Pubdate: Mon, 23 May 2011
Source: Springfield News-Leader (MO)
Copyright: 2011 The Springfield News-Leader
Author: Ronald Fraser
Note: Ronald Fraser, Ph.D., writes on public policy issues for the 
DKT Liberty Project, a Washington-based civil liberties organization.
Bookmark: (Decrim/Legalization)


For the time being, Missourians can consider last November's defeat 
of Proposition 19, a California ballot initiative to legalize and 
regulate the personal use of marijuana, as none of their business. 
But as this debate spreads outward from California it will, sooner or 
later, reach Missouri.

Having started the war on marijuana, the federal government is the 
enforcer of the status quo -- even as opinion polls show the public's 
desire for change. So, it is up to the states, one-by-one, to replace 
failed drug war policies with something that makes sense. To see how 
the future marijuana legalization debate might spread, let's consider 
the work of professor Everett M. Rogers.

Rogers says the launch of a new idea requires an adventuresome idea 
champion willing to deal with a lot of uncertainty. A handful of 
"early adopters" will follow suit. Then, after waiting and carefully 
watching what happens, the majority of the potential "late adopters" 
are likely to give the new idea a try. A few "laggards" might never adopt it.

Proposition 19 nearly passed in 2010 with 46 percent of the vote. If 
in 2012 a similar initiative wins 51 percent and California becomes 
the first state to legalize marijuana, states already familiar with 
marijuana policy issues will likely take a fresh look at marijuana 

These states include Alaska and Nevada, where past attempts to 
legalize marijuana failed but medical marijuana laws have been 
adopted, and those states that have approved the use of marijuana for 
medical purposes: Arizona, Colorado, Hawaii, Maine, Michigan, 
Montana, New Jersey, New Mexico, Oregon, Rhode Island, Vermont, 
Washington state and the District of Columbia. Legislatures in 
Connecticut, New Hampshire and Minnesota passed medical marijuana 
bills only to have them vetoed by the governors.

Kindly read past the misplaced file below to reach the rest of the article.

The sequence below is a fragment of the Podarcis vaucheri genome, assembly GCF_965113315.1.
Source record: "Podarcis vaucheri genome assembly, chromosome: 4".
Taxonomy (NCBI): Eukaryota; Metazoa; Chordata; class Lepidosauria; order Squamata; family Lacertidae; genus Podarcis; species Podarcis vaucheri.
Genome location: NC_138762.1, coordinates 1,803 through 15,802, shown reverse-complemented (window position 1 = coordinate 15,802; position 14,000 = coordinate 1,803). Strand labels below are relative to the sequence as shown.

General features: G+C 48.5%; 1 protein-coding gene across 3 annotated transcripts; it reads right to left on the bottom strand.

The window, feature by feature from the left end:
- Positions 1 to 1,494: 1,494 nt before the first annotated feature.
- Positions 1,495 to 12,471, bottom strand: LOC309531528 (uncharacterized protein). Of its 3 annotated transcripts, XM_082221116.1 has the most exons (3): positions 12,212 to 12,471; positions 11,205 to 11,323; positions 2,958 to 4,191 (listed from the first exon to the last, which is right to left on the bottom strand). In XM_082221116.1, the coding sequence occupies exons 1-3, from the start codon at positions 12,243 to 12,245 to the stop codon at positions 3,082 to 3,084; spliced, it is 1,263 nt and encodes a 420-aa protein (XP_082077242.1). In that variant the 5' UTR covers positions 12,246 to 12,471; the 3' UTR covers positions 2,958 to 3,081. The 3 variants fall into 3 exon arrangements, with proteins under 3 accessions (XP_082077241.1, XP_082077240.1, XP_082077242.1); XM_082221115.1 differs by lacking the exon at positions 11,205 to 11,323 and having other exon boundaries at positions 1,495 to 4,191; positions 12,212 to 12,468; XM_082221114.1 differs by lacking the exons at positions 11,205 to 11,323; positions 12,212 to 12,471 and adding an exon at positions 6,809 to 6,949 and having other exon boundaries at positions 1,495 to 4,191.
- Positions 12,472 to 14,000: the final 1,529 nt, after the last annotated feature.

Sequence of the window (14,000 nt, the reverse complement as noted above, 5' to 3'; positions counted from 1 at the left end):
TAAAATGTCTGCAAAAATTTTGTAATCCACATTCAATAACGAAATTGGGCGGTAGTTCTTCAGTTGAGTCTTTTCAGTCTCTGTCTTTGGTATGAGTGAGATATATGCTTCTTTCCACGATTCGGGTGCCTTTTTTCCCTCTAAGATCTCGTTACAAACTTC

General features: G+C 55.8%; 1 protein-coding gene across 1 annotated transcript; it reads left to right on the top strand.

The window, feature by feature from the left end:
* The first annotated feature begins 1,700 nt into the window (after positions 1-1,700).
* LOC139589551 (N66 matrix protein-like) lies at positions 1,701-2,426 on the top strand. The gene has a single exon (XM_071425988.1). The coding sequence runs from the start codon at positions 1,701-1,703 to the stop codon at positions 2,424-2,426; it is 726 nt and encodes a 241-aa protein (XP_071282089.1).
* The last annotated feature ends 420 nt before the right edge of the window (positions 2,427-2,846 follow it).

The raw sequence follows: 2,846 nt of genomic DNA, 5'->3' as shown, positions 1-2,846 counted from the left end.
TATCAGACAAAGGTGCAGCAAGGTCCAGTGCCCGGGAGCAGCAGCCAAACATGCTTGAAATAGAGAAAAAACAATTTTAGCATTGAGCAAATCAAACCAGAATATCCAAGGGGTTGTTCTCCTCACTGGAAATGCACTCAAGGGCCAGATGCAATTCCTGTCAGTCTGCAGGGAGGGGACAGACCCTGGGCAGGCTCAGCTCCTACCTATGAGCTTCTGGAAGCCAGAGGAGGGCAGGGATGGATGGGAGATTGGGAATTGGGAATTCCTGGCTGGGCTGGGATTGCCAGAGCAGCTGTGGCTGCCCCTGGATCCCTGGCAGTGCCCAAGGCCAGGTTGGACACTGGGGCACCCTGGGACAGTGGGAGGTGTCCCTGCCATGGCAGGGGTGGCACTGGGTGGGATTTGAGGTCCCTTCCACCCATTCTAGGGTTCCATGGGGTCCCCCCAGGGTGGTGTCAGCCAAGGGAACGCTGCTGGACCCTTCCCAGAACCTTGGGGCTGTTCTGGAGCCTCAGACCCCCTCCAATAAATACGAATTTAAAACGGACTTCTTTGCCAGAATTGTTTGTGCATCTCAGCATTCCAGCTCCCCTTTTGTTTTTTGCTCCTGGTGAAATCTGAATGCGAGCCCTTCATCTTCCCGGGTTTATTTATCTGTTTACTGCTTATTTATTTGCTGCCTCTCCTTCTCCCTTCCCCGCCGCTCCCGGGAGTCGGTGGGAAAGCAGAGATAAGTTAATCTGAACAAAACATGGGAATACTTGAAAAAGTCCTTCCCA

Massachusetts, Mississippi, Nebraska, New York, North Carolina and 
Ohio have reduced the possession of a small amount of marijuana for 
personal use from a criminal act to a finable civil infraction. They 
too are early adopter candidates.

After watching what happens in these early adopter states, according 
to Rogers, the remaining "late adopter" states -- including Missouri 
- -- will finally consider whether or not to legalize and regulate the 
personal use of small amounts of marijuana in a manner similar to the 
way alcohol and tobacco are now regulated.

The marijuana legalization debate in California is a public education 
process. Ethan Nadelmann, director of the Drug Policy Alliance, says, 
"The greatest challenge is to break the taboo on vigorous, honest and 
open debate about all drug policy options, that's what drug war 
advocates most fear." And that is exactly the service Proposition 19 
delivered last year in California. It got people talking about the 
issue in an open and honest way.

For this reason, California is doing the entire nation and the people 
of Missouri a great service by seeking drug-control policies that 
will greatly reduce criminal violence, increase tax revenues and 
permit sensible regulation of a substance that is now acquired 
through illicit, underground channels.
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MAP posted-by: Jay Bergstrom